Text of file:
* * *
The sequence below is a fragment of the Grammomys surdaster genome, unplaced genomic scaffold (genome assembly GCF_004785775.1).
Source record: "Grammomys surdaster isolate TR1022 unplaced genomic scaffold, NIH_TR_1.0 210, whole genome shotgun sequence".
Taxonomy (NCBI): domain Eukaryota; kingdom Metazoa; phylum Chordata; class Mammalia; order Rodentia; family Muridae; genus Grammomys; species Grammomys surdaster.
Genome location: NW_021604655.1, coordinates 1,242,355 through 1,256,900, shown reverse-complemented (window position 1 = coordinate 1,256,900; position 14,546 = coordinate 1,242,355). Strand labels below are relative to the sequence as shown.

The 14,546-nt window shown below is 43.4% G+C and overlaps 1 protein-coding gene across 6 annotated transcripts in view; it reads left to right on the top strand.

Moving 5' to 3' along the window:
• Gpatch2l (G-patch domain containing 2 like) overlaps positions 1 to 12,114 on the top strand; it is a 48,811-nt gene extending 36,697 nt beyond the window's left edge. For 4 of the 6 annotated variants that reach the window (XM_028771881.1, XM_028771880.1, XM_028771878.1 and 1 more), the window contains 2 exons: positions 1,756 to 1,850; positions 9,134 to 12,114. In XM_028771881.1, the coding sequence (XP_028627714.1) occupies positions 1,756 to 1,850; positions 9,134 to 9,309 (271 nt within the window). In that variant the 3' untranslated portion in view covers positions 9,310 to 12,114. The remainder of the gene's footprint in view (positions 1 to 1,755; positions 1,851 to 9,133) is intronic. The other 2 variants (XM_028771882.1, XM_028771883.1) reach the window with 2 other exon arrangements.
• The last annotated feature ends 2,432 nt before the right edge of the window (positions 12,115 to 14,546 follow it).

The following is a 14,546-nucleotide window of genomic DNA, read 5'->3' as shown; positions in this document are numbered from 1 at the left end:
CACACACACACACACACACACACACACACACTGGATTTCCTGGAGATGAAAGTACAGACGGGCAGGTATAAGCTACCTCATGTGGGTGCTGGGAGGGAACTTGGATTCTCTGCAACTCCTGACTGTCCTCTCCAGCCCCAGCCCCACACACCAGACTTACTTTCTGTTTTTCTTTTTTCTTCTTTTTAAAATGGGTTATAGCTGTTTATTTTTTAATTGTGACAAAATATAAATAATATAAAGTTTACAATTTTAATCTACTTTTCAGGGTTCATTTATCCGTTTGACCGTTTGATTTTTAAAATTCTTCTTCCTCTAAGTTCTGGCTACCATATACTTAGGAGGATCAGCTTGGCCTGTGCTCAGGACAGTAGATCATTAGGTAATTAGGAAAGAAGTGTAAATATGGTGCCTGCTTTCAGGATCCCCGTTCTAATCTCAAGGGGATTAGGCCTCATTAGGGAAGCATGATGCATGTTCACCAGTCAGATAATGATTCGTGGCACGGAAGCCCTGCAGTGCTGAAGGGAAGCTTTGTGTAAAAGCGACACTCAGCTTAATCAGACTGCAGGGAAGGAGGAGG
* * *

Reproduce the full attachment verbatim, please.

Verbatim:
The sequence below is a fragment of the Grammomys surdaster genome, unplaced genomic scaffold (genome assembly GCF_004785775.1).
Source record: "Grammomys surdaster isolate TR1022 unplaced genomic scaffold, NIH_TR_1.0 210, whole genome shotgun sequence".
Taxonomy (NCBI): domain Eukaryota; kingdom Metazoa; phylum Chordata; class Mammalia; order Rodentia; family Muridae; genus Grammomys; species Grammomys surdaster.
Genome location: NW_021604655.1, coordinates 1,242,355 through 1,256,900, shown reverse-complemented (window position 1 = coordinate 1,256,900; position 14,546 = coordinate 1,242,355). Strand labels below are relative to the sequence as shown.

The 14,546-nt window shown below is 43.4% G+C and overlaps 1 protein-coding gene across 6 annotated transcripts in view; it reads left to right on the top strand.

Moving 5' to 3' along the window:
• Gpatch2l (G-patch domain containing 2 like) overlaps positions 1 to 12,114 on the top strand; it is a 48,811-nt gene extending 36,697 nt beyond the window's left edge. For 4 of the 6 annotated variants that reach the window (XM_028771881.1, XM_028771880.1, XM_028771878.1 and 1 more), the window contains 2 exons: positions 1,756 to 1,850; positions 9,134 to 12,114. In XM_028771881.1, the coding sequence (XP_028627714.1) occupies positions 1,756 to 1,850; positions 9,134 to 9,309 (271 nt within the window). In that variant the 3' untranslated portion in view covers positions 9,310 to 12,114. The remainder of the gene's footprint in view (positions 1 to 1,755; positions 1,851 to 9,133) is intronic. The other 2 variants (XM_028771882.1, XM_028771883.1) reach the window with 2 other exon arrangements.
• The last annotated feature ends 2,432 nt before the right edge of the window (positions 12,115 to 14,546 follow it).

The following is a 14,546-nucleotide window of genomic DNA, read 5'->3' as shown; positions in this document are numbered from 1 at the left end:
CACACACACACACACACACACACACACACACTGGATTTCCTGGAGATGAAAGTACAGACGGGCAGGTATAAGCTACCTCATGTGGGTGCTGGGAGGGAACTTGGATTCTCTGCAACTCCTGACTGTCCTCTCCAGCCCCAGCCCCACACACCAGACTTACTTTCTGTTTTTCTTTTTTCTTCTTTTTAAAATGGGTTATAGCTGTTTATTTTTTAATTGTGACAAAATATAAATAATATAAAGTTTACAATTTTAATCTACTTTTCAGGGTTCATTTATCCGTTTGACCGTTTGATTTTTAAAATTCTTCTTCCTCTAAGTTCTGGCTACCATATACTTAGGAGGATCAGCTTGGCCTGTGCTCAGGACAGTAGATCATTAGGTAATTAGGAAAGAAGTGTAAATATGGTGCCTGCTTTCAGGATCCCCGTTCTAATCTCAAGGGGATTAGGCCTCATTAGGGAAGCATGATGCATGTTCACCAGTCAGATAATGATTCGTGGCACGGAAGCCCTGCAGTGCTGAAGGGAAGCTTTGTGTAAAAGCGACACTCAGCTTAATCAGACTGCAGGGAAGGAGGAGG